O'CONNELL: Well, you'll recall the grand jury that is expiring right now, they charged Trump CFO, Allen Weisselberg, in the Trump's company, with a different type of sort of tax fraud, which is they alleged sort of a systematic way in which the company would compensate employees with apartments or homes or cars or school tuition in a way that would avoid taxes. And the CFO Allen Weisselberg but not guilty and sort of the company. This is a different kind of category of allegations. It's saying that the company knowingly misled tax appraisers or misled banks or ensures that we're providing the company with either loans or insurance policies in a way that would violate law.

COOPER: We should also point out the former president has not been charged. Has the Trump Organization responded? O'CONNELL: Well, they did not respond today. Although they've -- Eric Trump, the president's son and President Trump have both called these investigations really politically motivated. They sometimes point to Letitia James, who's now running for governor, and some comments she made running for AG where she said she was going to take down Trump or come after Trump, before she was even Attorney General. So they really view these as politically motivated investigations.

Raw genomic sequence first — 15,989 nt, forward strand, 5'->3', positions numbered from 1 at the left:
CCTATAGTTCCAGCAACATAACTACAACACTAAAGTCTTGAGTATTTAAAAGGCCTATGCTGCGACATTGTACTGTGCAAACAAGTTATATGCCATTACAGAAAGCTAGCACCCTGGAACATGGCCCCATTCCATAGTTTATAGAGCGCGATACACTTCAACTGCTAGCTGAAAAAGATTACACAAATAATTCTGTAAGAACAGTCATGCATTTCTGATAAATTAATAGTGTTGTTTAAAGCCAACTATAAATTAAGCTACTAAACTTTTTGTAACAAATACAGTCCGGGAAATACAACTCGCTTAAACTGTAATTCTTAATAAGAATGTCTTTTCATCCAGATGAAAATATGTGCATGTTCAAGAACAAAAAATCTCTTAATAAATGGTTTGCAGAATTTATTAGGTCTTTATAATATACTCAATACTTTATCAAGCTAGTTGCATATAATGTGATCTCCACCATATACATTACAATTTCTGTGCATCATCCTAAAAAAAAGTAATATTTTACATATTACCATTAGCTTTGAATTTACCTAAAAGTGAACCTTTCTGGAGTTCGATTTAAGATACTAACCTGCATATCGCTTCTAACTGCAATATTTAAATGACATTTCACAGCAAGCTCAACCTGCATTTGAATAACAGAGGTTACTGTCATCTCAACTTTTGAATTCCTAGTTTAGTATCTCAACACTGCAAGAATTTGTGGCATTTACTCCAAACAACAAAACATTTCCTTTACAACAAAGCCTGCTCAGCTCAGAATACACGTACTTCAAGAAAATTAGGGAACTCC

COOPER: Jonathan O'Connell, its fascinating reporting. Appreciate it. Thank you.

O'CONNELL: Sure. Thank you.

COOPER: Joining us now, CNN's chief legal analyst Jeffrey Toobin.

So Jeff, another grand jury investigating the Trump Organization. How concerned should the former president be?